How to Easily Visualize Data

Michael Vizard

The biggest problem we have with data is not collecting it and storing it; it's analyzing it. This is why business intelligence applications are at the top of every IT priority list. But the problem with most business intelligence applications is that they don't make it easy to see the data. In order to visualize the data, it first has to be massaged into a compatible format, then the only thing that an end user can visualize is the way the data was set up by the IT department. If users wants to change the way the data is set up to see something else, they have to start the whole process all over again.

Needless to say, this can take up quite a lot of time. For most IT organizations, it requires the aid of developers to set up the spatial mapping into a geographical information system (GIS) that has to integrated with the business intelligence application.

But what if you could accomplish all that using a simple SpatialKey service on the Web that costs $125 per user per month? Either by entering data manually or setting up feeds that automatically pump data into their service, Universal Mind has created an on-demand SpatialKey service for graphically viewing the spatial relationship of any given data set.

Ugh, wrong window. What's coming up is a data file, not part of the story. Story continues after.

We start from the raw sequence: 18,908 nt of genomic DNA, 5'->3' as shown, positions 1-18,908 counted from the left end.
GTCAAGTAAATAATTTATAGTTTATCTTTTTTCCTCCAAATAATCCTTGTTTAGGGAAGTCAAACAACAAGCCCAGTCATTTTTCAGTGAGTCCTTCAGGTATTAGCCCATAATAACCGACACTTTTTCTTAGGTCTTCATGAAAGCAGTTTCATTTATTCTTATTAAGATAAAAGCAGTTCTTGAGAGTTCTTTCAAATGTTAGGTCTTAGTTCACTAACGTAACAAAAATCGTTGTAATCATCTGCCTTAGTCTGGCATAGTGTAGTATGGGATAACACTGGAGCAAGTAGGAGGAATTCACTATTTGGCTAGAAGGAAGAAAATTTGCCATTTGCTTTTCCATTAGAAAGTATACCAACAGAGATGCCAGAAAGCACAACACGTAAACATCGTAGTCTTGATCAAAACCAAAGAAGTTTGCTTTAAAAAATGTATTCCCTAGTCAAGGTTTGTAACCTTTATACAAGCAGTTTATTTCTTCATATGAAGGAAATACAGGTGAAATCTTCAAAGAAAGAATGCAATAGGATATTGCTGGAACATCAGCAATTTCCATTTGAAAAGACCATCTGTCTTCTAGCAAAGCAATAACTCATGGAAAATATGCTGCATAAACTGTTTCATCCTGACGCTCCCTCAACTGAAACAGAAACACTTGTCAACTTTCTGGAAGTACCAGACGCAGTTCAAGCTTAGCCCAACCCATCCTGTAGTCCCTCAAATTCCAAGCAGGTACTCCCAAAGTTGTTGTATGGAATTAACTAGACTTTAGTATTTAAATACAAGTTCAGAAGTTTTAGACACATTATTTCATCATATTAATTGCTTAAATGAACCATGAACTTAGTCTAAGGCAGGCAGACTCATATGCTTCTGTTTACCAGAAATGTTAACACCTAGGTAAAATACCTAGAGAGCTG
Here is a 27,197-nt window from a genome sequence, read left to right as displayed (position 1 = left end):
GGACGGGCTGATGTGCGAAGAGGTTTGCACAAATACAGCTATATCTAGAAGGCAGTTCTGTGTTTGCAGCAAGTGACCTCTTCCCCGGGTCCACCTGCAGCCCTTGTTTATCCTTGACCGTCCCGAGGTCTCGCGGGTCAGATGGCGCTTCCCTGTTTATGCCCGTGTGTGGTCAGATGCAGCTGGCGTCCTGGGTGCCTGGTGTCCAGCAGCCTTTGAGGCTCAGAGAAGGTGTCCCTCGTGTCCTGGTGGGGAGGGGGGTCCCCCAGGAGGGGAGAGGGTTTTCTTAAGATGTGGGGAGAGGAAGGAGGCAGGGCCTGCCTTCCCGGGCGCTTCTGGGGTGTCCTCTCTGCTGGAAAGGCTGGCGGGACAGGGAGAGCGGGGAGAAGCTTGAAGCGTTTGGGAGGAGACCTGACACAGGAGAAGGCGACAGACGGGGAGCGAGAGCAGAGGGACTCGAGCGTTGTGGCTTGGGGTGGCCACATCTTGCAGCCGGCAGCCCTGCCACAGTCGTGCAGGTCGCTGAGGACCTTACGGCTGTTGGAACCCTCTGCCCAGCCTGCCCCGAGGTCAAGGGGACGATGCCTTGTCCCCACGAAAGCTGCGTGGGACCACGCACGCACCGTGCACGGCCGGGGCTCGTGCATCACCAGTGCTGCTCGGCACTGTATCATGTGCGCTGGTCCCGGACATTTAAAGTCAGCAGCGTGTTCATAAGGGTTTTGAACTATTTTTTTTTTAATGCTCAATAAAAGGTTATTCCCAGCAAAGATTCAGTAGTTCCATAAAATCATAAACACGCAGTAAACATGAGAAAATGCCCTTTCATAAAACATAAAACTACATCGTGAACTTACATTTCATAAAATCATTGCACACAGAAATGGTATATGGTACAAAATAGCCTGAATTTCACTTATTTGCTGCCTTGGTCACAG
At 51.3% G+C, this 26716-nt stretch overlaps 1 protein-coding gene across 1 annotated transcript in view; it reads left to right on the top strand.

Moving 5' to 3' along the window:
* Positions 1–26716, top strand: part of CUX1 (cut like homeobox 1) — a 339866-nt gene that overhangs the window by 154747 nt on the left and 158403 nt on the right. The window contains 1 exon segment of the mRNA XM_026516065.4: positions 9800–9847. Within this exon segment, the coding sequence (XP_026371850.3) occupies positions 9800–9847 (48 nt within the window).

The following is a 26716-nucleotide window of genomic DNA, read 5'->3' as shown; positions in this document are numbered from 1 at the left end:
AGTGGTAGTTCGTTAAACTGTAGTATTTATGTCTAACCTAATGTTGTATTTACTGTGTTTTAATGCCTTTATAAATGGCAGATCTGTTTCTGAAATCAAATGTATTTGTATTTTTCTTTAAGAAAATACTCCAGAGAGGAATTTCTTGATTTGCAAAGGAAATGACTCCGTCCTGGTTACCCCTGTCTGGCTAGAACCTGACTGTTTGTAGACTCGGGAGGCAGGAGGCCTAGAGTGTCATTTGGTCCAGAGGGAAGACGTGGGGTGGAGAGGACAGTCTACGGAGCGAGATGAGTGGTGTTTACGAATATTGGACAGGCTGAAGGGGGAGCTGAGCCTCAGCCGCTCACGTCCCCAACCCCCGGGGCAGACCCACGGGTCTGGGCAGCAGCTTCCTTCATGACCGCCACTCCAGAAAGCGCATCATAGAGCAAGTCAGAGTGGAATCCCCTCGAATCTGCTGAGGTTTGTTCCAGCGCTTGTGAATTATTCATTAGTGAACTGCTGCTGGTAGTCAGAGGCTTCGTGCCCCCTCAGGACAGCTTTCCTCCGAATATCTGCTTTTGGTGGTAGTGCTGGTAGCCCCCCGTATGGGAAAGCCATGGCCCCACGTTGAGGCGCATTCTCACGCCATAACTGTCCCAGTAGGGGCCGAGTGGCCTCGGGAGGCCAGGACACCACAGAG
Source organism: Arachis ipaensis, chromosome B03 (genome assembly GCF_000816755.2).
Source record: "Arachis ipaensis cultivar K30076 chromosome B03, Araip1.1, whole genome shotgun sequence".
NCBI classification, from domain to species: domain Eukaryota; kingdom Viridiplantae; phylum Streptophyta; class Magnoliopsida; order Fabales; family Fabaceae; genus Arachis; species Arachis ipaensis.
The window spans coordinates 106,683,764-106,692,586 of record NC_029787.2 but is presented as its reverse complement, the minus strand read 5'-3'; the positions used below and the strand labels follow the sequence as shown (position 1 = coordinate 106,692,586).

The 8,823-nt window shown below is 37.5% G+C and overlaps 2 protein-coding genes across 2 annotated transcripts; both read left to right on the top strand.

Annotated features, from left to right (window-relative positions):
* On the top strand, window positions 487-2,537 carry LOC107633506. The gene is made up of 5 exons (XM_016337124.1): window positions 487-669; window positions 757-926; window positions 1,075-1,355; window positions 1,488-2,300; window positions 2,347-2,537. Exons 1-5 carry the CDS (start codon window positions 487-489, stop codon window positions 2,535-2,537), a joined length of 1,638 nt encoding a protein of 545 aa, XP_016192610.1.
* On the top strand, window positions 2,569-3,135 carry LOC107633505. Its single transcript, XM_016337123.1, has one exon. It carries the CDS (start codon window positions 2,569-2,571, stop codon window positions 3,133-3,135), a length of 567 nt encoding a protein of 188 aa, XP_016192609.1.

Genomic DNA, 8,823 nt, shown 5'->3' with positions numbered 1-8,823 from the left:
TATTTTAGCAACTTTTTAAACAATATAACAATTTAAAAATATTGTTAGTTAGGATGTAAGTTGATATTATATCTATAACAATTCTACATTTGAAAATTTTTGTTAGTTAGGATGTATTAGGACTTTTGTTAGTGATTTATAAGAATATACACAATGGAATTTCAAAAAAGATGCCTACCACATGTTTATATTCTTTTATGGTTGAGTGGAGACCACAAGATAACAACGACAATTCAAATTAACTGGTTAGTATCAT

The PRIO Centre for the Study of Civil War, for example, is using the SpatialKey service to identify areas of armed conflict around the globe as part of the Armed Conflict Location and Event Data Project. The idea is to make this information available to aid organizations so they can figure out how to best deploy their resources with as little risk as possible. Obviously, the same concept could be applied to analyzing a supply chain, the deployment of sales resources or the management of emergency-response services.

Rich Internet applications such as SpatialKey, which makes use of technology from Adobe, are a top priority for many IT organizations. But as the on-demand software continues to evolve, the question that many organizations will have to ask themselves is: As long as they can maintain control over their data, why build the application when the service is pretty inexpensive?

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Oct 25, 2009 11:35 AM Eric Eric  says:

Fascinating yet relevant technology, especially considering the adoption of cloud computing models.


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